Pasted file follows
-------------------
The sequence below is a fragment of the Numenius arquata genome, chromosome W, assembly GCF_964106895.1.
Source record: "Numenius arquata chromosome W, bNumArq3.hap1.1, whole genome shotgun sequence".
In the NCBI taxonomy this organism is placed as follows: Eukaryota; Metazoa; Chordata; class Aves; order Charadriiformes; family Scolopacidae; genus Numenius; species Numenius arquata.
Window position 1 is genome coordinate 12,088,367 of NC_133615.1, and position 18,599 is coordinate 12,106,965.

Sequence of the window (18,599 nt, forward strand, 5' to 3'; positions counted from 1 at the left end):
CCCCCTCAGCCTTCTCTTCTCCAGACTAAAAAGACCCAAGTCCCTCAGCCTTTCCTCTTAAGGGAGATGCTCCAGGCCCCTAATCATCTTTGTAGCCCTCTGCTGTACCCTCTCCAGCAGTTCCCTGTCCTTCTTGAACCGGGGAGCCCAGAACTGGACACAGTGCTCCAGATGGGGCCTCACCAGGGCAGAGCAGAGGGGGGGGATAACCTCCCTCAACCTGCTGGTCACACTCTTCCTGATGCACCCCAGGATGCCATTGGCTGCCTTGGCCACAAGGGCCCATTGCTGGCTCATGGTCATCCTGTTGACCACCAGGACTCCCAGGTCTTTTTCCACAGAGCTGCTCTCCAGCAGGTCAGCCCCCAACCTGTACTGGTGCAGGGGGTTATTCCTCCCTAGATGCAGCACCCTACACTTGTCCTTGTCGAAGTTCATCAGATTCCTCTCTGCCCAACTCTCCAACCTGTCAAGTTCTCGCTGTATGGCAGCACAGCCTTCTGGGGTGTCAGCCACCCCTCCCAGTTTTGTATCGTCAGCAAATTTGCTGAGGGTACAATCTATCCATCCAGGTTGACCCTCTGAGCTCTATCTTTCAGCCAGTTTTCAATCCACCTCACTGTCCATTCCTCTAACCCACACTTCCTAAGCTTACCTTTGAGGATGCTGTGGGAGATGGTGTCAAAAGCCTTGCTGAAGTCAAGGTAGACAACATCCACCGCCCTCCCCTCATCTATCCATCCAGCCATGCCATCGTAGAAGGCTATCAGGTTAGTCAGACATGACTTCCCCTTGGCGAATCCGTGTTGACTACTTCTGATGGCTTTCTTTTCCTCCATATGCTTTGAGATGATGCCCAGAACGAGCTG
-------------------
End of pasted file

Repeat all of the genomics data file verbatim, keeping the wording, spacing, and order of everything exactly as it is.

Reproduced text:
The sequence below is a fragment of the Numenius arquata genome, chromosome W, assembly GCF_964106895.1.
Source record: "Numenius arquata chromosome W, bNumArq3.hap1.1, whole genome shotgun sequence".
In the NCBI taxonomy this organism is placed as follows: Eukaryota; Metazoa; Chordata; class Aves; order Charadriiformes; family Scolopacidae; genus Numenius; species Numenius arquata.
Window position 1 is genome coordinate 12,088,367 of NC_133615.1, and position 18,599 is coordinate 12,106,965.

Sequence of the window (18,599 nt, forward strand, 5' to 3'; positions counted from 1 at the left end):
CCCCCTCAGCCTTCTCTTCTCCAGACTAAAAAGACCCAAGTCCCTCAGCCTTTCCTCTTAAGGGAGATGCTCCAGGCCCCTAATCATCTTTGTAGCCCTCTGCTGTACCCTCTCCAGCAGTTCCCTGTCCTTCTTGAACCGGGGAGCCCAGAACTGGACACAGTGCTCCAGATGGGGCCTCACCAGGGCAGAGCAGAGGGGGGGGATAACCTCCCTCAACCTGCTGGTCACACTCTTCCTGATGCACCCCAGGATGCCATTGGCTGCCTTGGCCACAAGGGCCCATTGCTGGCTCATGGTCATCCTGTTGACCACCAGGACTCCCAGGTCTTTTTCCACAGAGCTGCTCTCCAGCAGGTCAGCCCCCAACCTGTACTGGTGCAGGGGGTTATTCCTCCCTAGATGCAGCACCCTACACTTGTCCTTGTCGAAGTTCATCAGATTCCTCTCTGCCCAACTCTCCAACCTGTCAAGTTCTCGCTGTATGGCAGCACAGCCTTCTGGGGTGTCAGCCACCCCTCCCAGTTTTGTATCGTCAGCAAATTTGCTGAGGGTACAATCTATCCATCCAGGTTGACCCTCTGAGCTCTATCTTTCAGCCAGTTTTCAATCCACCTCACTGTCCATTCCTCTAACCCACACTTCCTAAGCTTACCTTTGAGGATGCTGTGGGAGATGGTGTCAAAAGCCTTGCTGAAGTCAAGGTAGACAACATCCACCGCCCTCCCCTCATCTATCCATCCAGCCATGCCATCGTAGAAGGCTATCAGGTTAGTCAGACATGACTTCCCCTTGGCGAATCCGTGTTGACTACTTCTGATGGCTTTCTTTTCCTCCATATGCTTTGAGATGATGCCCAGAACGAGCTG